This week, baseball fans everywhere got some bad news. Jose Fernandez, the most exciting young pitcher in the game, has hit the DL, and doctors are recommending “Tommy John” (i.e. elbow ligament replacement) surgery. That means nobody is going to get to watch this electrifying 21-year-old pitch for another 12-18 months, which is just depressing.
Of course, it’s hardly surprising any more. We’re currently in the middle of what some are calling a Tommy John epidemic. Fernandez is just the latest high-profile casualty.
What’s the cause? Why are so many elite pitchers going under the knife? Well, it’s likely a combination of two factors.
The first is that more guys are having it done because the procedure is now so effective. In the past pitchers may have tried to rehab elbow injuries. Now they’re electing to go under the knife right away so that, ultimately, they’ll be in peak physical shape for longer.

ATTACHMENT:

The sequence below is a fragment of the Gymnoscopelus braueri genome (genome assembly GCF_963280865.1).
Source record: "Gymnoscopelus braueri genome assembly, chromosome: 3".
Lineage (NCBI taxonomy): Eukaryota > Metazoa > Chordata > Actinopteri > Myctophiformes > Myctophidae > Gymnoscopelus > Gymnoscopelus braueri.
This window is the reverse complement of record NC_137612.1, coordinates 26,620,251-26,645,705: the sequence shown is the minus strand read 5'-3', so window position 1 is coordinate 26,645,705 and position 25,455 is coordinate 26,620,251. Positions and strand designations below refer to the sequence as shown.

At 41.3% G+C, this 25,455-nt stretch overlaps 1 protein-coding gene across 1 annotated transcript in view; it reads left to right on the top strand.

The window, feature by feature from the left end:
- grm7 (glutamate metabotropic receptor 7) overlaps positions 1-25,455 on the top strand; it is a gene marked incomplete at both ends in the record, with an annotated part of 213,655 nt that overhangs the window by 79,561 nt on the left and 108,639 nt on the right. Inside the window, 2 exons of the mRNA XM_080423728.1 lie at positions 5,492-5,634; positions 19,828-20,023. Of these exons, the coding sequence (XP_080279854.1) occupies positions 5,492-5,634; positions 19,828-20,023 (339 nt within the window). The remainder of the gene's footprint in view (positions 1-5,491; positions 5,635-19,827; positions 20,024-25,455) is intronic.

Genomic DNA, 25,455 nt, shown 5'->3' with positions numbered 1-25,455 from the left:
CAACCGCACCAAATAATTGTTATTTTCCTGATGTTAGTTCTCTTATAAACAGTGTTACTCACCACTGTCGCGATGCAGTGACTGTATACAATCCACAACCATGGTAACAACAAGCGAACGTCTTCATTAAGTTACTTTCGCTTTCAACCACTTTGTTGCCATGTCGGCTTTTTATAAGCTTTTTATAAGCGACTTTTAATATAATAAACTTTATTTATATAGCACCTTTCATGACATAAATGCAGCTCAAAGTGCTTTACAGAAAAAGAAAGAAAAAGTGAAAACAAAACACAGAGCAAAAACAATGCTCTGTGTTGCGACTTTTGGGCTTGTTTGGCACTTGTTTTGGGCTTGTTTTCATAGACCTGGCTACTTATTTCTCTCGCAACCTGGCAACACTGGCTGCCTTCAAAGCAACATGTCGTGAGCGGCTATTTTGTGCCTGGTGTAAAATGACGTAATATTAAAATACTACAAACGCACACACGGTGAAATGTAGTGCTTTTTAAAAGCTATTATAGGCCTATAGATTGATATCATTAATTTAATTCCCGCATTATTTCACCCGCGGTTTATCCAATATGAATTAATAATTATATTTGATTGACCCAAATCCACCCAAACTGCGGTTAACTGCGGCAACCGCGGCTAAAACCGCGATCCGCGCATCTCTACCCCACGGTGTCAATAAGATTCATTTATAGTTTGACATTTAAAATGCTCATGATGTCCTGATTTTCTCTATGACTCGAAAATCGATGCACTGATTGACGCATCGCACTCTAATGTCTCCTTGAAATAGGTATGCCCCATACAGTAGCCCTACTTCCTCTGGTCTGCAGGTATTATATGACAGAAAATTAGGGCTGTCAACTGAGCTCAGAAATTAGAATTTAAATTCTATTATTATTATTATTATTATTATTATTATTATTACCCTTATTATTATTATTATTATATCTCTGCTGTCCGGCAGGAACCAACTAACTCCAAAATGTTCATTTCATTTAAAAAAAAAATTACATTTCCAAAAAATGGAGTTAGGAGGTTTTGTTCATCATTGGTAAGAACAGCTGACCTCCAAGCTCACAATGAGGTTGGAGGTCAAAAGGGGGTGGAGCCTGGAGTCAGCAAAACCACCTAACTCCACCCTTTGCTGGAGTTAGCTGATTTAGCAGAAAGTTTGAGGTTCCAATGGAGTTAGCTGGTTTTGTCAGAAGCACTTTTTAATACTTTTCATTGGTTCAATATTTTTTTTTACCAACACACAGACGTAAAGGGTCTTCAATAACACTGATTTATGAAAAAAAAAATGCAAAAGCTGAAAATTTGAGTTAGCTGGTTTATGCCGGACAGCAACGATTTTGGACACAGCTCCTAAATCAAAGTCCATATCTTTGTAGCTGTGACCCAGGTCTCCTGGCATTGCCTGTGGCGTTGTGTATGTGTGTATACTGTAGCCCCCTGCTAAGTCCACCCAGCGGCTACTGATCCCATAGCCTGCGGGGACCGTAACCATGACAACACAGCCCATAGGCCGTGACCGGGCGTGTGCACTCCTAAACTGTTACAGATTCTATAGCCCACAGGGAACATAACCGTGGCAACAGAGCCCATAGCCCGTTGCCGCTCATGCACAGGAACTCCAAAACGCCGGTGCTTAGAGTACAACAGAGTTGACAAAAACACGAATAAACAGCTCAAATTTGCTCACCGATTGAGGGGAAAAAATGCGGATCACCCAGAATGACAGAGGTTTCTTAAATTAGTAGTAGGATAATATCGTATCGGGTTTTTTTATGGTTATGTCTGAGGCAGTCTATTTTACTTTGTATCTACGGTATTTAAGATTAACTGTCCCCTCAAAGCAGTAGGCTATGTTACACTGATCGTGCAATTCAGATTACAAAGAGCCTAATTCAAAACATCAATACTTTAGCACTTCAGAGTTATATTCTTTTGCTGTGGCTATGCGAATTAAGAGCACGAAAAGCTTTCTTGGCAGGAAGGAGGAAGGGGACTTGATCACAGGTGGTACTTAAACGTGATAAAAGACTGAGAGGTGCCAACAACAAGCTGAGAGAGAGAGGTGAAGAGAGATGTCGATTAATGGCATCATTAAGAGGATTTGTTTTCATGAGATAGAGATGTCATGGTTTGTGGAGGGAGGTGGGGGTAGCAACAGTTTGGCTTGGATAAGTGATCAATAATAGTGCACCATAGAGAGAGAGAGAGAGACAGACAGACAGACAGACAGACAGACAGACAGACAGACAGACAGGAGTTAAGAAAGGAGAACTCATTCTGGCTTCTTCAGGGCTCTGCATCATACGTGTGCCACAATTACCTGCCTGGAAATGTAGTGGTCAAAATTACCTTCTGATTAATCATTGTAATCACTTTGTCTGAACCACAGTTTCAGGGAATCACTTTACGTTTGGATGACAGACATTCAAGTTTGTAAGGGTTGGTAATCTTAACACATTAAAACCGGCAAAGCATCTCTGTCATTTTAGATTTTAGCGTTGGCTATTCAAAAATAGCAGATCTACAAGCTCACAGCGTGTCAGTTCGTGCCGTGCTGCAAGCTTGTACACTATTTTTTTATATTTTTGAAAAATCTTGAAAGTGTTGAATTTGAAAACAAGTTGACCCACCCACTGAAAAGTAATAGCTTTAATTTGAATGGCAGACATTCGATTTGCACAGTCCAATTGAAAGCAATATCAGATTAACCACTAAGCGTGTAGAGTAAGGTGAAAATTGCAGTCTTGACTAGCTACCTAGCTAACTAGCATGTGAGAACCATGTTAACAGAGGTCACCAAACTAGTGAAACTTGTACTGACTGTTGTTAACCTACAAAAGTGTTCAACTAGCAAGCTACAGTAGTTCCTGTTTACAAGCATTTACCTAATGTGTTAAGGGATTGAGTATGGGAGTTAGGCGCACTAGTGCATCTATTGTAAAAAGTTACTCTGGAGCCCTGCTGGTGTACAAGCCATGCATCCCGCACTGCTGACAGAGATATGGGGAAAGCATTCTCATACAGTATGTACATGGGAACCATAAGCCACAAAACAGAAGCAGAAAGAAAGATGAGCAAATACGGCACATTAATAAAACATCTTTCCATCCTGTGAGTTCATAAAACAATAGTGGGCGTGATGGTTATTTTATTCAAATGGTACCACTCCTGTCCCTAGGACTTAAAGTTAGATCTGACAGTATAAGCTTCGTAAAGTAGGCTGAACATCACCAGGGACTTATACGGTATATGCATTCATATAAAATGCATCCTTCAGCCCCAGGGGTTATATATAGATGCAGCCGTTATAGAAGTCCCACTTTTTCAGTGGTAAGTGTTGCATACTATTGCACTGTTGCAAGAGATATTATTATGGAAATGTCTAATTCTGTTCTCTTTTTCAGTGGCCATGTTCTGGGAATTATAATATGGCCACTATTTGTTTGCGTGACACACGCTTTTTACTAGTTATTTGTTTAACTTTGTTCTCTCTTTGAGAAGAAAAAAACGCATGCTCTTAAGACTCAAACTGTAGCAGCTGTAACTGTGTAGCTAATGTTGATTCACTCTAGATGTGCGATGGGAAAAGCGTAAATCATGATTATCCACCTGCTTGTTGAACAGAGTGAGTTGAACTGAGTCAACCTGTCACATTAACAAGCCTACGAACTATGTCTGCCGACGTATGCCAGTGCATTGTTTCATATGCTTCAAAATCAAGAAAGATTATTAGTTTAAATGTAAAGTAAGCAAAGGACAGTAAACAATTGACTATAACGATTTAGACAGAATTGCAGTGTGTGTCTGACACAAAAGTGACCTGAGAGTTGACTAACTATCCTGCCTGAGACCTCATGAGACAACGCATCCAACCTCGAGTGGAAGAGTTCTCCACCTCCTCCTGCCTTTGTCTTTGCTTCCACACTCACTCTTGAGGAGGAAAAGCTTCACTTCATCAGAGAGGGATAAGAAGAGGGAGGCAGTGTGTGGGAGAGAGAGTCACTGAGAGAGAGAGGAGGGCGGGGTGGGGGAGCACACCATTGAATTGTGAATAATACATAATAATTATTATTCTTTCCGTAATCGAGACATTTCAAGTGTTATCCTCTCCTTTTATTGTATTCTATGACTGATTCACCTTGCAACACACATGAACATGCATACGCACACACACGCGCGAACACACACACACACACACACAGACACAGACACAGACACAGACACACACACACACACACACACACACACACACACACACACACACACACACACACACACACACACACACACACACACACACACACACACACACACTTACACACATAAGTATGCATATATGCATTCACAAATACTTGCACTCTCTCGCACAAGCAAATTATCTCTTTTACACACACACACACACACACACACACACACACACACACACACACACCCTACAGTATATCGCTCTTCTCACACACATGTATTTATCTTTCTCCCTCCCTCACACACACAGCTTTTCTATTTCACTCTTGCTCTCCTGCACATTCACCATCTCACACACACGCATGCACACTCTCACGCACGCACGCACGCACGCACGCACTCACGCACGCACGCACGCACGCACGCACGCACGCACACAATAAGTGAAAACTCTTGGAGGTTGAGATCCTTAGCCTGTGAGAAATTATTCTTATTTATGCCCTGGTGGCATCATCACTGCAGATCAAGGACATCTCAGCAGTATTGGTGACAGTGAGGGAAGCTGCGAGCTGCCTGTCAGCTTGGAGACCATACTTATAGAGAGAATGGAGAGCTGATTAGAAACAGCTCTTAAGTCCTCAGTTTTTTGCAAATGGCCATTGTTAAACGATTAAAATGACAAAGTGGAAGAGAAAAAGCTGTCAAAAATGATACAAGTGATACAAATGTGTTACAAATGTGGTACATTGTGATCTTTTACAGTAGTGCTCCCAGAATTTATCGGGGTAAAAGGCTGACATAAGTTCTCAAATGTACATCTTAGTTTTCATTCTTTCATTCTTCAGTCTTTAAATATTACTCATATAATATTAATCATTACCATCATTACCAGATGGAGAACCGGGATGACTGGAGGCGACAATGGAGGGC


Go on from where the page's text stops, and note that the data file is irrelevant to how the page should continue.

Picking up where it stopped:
The other factor? Guys are overworking their arms from an earlier age. With millions of dollars at stake, elite prospects are playing ball year round, playing for multiple teams in multiple leagues, trying to develop their talent as quickly and thoroughly as possible. And this is destroying arms.
Today, in light of this terrible news about Jose Fernandez, we’re going to take a look at some other big-name pitchers who have had Tommy John surgery over the years to prove that, while it sucks now, there a bright future lies ahead.
Take a look…
15. Matt Harvey
By the end of last season the Marlins’ Jose Fernandez was the hottest young pitcher in baseball. However, for the first half of the season, that unofficial title belonged to Matt Harvey, the starting pitcher for the National League in the 2013 All-Star Game.
Of course, now both of them are casualties of elbow ligament replacement surgery. Harvey went down last September and is out until spring training 2015. Now Fernandez is going to be out until at least the second half of next season.
14. Eric Gagne
Former Dodger closer and 2003 NL Cy Young winner Eric Gagne is a member of the 2x Tommy John club. His first ligament replacement came in 1997, before he’d ever cracked the big leagues. So that would have to be considered a success story.
His second came in 2005 and basically ended his three-year run of dominance…and the rest of his career. He was never the same.